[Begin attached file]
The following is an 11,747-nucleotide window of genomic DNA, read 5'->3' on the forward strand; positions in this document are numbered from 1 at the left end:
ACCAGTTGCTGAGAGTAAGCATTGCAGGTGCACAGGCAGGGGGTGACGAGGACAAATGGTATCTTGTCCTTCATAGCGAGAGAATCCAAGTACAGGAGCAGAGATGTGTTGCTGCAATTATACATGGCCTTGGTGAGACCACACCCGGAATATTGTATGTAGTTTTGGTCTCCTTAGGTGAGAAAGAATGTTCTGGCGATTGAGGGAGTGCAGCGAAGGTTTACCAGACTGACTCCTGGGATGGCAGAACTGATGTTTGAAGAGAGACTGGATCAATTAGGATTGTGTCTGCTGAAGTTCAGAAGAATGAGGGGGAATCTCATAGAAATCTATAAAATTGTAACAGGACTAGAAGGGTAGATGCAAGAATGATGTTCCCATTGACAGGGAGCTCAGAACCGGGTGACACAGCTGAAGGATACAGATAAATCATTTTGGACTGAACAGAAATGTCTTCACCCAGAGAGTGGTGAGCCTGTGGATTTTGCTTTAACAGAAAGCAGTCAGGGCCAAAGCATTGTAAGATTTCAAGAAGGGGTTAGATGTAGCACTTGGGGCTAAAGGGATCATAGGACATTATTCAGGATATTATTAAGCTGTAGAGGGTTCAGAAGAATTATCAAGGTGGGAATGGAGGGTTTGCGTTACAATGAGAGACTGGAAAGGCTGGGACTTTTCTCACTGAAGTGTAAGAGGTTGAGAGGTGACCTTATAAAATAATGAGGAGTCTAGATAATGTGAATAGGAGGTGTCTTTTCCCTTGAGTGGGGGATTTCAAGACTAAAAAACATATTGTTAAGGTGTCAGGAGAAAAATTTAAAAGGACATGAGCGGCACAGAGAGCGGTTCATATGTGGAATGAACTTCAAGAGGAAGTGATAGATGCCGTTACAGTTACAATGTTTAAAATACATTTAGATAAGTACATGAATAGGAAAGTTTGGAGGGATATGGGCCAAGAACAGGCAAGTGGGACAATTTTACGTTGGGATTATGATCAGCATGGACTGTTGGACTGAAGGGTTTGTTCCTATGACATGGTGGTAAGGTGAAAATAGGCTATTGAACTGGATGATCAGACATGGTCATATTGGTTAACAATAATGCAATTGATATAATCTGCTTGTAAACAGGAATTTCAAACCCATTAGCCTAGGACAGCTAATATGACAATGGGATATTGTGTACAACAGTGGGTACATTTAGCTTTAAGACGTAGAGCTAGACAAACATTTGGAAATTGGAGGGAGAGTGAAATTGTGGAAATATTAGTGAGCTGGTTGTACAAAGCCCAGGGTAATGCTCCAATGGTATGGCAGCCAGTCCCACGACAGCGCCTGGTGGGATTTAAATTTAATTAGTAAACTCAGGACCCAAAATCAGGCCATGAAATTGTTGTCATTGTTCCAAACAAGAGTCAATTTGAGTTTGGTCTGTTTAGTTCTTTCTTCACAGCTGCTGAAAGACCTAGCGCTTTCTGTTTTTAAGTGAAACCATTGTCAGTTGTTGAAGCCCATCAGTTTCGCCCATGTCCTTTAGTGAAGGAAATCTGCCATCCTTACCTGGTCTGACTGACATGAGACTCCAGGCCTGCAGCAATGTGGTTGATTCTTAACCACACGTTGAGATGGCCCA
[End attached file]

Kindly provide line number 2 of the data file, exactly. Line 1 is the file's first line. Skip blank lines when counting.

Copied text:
ACCAGTTGCTGAGAGTAAGCATTGCAGGTGCACAGGCAGGGGGTGACGAGGACAAATGGTATCTTGTCCTTCATAGCGAGAGAATCCAAGTACAGGAGCAGAGATGTGTTGCTGCAATTATACATGGCCTTGGTGAGACCACACCCGGAATATTGTATGTAGTTTTGGTCTCCTTAGGTGAGAAAGAATGTTCTGGCGATTGAGGGAGTGCAGCGAAGGTTTACCAGACTGACTCCTGGGATGGCAGAACTGATGTTTGAAGAGAGACTGGATCAATTAGGATTGTGTCTGCTGAAGTTCAGAAGAATGAGGGGGAATCTCATAGAAATCTATAAAATTGTAACAGGACTAGAAGGGTAGATGCAAGAATGATGTTCCCATTGACAGGGAGCTCAGAACCGGGTGACACAGCTGAAGGATACAGATAAATCATTTTGGACTGAACAGAAATGTCTTCACCCAGAGAGTGGTGAGCCTGTGGATTTTGCTTTAACAGAAAGCAGTCAGGGCCAAAGCATTGTAAGATTTCAAGAAGGGGTTAGATGTAGCACTTGGGGCTAAAGGGATCATAGGACATTATTCAGGATATTATTAAGCTGTAGAGGGTTCAGAAGAATTATCAAGGTGGGAATGGAGGGTTTGCGTTACAATGAGAGACTGGAAAGGCTGGGACTTTTCTCACTGAAGTGTAAGAGGTTGAGAGGTGACCTTATAAAATAATGAGGAGTCTAGATAATGTGAATAGGAGGTGTCTTTTCCCTTGAGTGGGGGATTTCAAGACTAAAAAACATATTGTTAAGGTGTCAGGAGAAAAATTTAAAAGGACATGAGCGGCACAGAGAGCGGTTCATATGTGGAATGAACTTCAAGAGGAAGTGATAGATGCCGTTACAGTTACAATGTTTAAAATACATTTAGATAAGTACATGAATAGGAAAGTTTGGAGGGATATGGGCCAAGAACAGGCAAGTGGGACAATTTTACGTTGGGATTATGATCAGCATGGACTGTTGGACTGAAGGGTTTGTTCCTATGACATGGTGGTAAGGTGAAAATAGGCTATTGAACTGGATGATCAGACATGGTCATATTGGTTAACAATAATGCAATTGATATAATCTGCTTGTAAACAGGAATTTCAAACCCATTAGCCTAGGACAGCTAATATGACAATGGGATATTGTGTACAACAGTGGGTACATTTAGCTTTAAGACGTAGAGCTAGACAAACATTTGGAAATTGGAGGGAGAGTGAAATTGTGGAAATATTAGTGAGCTGGTTGTACAAAGCCCAGGGTAATGCTCCAATGGTATGGCAGCCAGTCCCACGACAGCGCCTGGTGGGATTTAAATTTAATTAGTAAACTCAGGACCCAAAATCAGGCCATGAAATTGTTGTCATTGTTCCAAACAAGAGTCAATTTGAGTTTGGTCTGTTTAGTTCTTTCTTCACAGCTGCTGAAAGACCTAGCGCTTTCTGTTTTTAAGTGAAACCATTGTCAGTTGTTGAAGCCCATCAGTTTCGCCCATGTCCTTTAGTGAAGGAAATCTGCCATCCTTACCTGGTCTGACTGACATGAGACTCCAGGCCTGCAGCAATGTGGTTGATTCTTAACCACACGTTGAGATGGCCCA